Norfolk's monument for Black Civil War veterans is a rarity in the South. Some say it’s been neglected.
In the middle of West Point Cemetery stands a statue to Sgt. William H. Carney.
Born in Norfolk to enslaved parents, Carney enlisted 160 years ago after the Emancipation Proclamation was signed.
He joined the 54th Massachusetts Volunteer Regiment and was eventually awarded the Congressional Medal of honor. Though he was not buried in Norfolk, this statue became a symbol of what local African Ameiricans soldiers accomplished during the war.
Historian Cassandra Newby-Alexander, professor of Black History and Culture at Norfolk State University, said she doesn’t think the city has done enough to recognize the rare monument to Black Civil War veterans.
“There should be a gate coming into the cemetery really announcing the entrance way of this cemetery in the same way that a gate announces the entry into Elmwood Cemetery,” she said, while touring the cemetery.
The city of Norfolk decided not to spend $350,000 for a columbarium at Elmwood cemetery, which is adjacent to West Point. There's no more room for graves at the city-owned cemetery and the columbarium would have provided 288 spaces for cremated remains.
The approved budget didn't set aside any new funding for cemetery maintenance or improvements.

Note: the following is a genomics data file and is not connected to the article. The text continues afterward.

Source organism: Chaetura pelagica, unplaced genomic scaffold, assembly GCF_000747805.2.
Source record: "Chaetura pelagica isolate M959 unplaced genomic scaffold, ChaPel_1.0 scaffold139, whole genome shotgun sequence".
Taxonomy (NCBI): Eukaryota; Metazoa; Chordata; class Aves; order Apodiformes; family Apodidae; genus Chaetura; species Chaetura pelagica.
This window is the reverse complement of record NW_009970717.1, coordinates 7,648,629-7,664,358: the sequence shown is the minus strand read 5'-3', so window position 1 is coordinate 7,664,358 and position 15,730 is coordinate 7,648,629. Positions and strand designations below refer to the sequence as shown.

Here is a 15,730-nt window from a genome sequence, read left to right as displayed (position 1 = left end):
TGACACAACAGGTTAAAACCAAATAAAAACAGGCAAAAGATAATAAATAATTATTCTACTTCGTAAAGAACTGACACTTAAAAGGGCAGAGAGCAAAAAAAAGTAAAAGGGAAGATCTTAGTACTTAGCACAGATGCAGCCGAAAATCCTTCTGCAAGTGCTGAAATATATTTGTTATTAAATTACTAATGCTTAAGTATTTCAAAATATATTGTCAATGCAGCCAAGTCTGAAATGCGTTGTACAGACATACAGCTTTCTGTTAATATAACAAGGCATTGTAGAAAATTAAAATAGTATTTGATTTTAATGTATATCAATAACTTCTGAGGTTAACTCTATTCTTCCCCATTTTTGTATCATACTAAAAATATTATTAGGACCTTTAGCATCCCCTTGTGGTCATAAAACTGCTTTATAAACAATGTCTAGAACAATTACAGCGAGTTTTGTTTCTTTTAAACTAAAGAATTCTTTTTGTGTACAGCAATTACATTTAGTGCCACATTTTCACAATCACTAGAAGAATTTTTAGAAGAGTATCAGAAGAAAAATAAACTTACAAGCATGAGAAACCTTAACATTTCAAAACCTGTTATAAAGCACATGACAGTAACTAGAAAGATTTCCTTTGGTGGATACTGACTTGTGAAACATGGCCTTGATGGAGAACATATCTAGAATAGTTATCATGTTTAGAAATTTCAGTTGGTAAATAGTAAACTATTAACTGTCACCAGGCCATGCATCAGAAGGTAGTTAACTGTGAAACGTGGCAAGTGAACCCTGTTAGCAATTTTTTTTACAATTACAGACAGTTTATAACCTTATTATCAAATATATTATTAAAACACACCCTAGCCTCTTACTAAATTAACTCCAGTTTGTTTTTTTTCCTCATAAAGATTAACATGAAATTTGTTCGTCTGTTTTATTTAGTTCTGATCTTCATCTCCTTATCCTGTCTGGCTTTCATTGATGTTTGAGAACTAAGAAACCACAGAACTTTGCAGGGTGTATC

"They were fighting for themselves"
West Point sits outside the brick wall that encloses Elmwood. Ironically, the only way to get to West Point is through the main gates of the once-segregated Elmwood cemetery.
After the war, African Americans, including Civil War veterans, demanded a formal place to bury their dead. James E. Fuller, a veteran and a Norfolk’s first Black councilman led the effort. The Black community helped raise money for a monument with bake sales, raffles and dinners.
The statue of Carney wasn’t added until 1920, after Fuller’s death.
Over the years, the cemetery was neglected, Newby-Alexander said.
“And so a lot of the vacant field that you see used to have headstones, and they were just destroyed by vandals,” she said.
Though the cemetery is now protected by a fence, Newby-Alexander said the city needs to do more. West Point is one of a few memorials to Black Civil War veterans in the South.
“They were fighting for themselves, and most importantly, for their families and their descendants.”